What led you to launch your brand or get into the industry?
RK: Both cannabis and it’s industry have the potential to heal individuals, communities, and economies, but lack holistic and integrous stewardship. This awareness, coupled with the dearth of medical professionals in the space, inspired my foray into cannabis medicine, cannabis policy and regulation, and cannabis health equity work.
Why is diversity and inclusion across the cannabis industry important to you?
RK: Cannabis health equity is what’s most important to me. Diversity and inclusion are only metrics, while health equity is an outcome, a true destination. Diversity and inclusion are important indicators of equity; they are variables that affect equity, but they are not end points. They must create results. If our goal is diversity and inclusion, or even just economic or social equity, we will never approximate what I think we really want: wellbeing and prosperity. I feel the same way about social equity in cannabis. Social equity, i.e., fairness in policy and the distribution of social services, is a vehicle. It’s the “who” “where” “when” and “how.” It is not the “what,’ the output. Health equity being the destination, I care that the regulation, taxation, opportunities, and innovations of cannabis are leveraged and measured such that we ensure that cannabis creates demonstrable economic equity, environmental equity, and human equity for all people beginning with those most harmed by the War on Drugs.
How is cannabis connected to your life?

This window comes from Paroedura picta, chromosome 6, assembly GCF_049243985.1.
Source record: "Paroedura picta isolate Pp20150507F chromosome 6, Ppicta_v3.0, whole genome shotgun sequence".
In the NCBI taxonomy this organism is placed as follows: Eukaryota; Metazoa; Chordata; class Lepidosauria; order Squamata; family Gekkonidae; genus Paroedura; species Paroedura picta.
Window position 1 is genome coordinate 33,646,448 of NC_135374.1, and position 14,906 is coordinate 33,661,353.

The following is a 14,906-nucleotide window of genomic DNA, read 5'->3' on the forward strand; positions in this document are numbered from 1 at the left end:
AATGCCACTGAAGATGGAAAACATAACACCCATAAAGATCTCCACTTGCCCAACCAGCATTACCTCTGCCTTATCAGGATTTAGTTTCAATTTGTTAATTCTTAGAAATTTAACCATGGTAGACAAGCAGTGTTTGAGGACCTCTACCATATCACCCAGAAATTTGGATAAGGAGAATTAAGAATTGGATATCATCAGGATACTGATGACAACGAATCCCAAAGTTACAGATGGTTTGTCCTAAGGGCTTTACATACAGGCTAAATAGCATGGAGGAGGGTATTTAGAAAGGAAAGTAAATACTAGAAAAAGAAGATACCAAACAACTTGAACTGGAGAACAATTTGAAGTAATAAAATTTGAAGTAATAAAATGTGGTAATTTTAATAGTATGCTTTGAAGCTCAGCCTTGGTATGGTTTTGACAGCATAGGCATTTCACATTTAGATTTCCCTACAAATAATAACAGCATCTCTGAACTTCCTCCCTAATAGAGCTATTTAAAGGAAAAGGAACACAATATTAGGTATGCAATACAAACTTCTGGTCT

RK: Cannabis is the currency of my health equity work. It’s the single most powerful tool we have to transform individual health, the health of communities, the health of societies, and the ecological health of the earth.
What would you say most motivates you to do what you do?
RK: Social equity is failing in cannabis because the very policies and regulations that govern the cannabis industry aren’t 1) in and of themselves equitable and 2) designed to achieve measurable and meaningful outcomes. Social equity add-ons don’t make the cannabis industry inherently equitable, so equity advocates must fight for equity at inception by being in the rooms and at the table where policies and regulations are being drafted. There is no time to delay.
With this discussion being on MLK Day 2021, discuss the importance of Martin Luther King Jr.’s impact in your life OR share your favorite MLK quote.
RK: Martin Luther King Jr. was a disrupter who challenged the very framework of disparity and oppression. He was also a faithful man of action who called others to act, understanding that faith without work is dead. But when I reflect on his work and his call to arms in 2021, I realize that most have, unfortunately, relegated him to an ideal when we should be taking up his mantle. He was radical, and called on us to be radical, too. He knew radical action was necessary to actualize prosperity. I don’t know about anyone else, but I’m here for it, and believing in, demanding, and creating pathways for health equity through cannabis is the most radical thing I can do within my wheelhouse. MLK loved (an action word) his people and all of humanity radically, and I hope MLK 2021 is a day that inspires people to embody his radical love and become, in their unique capacities, the vehicles of social change we want our laws and regulations to be. The outcome of transformational impact begins with us.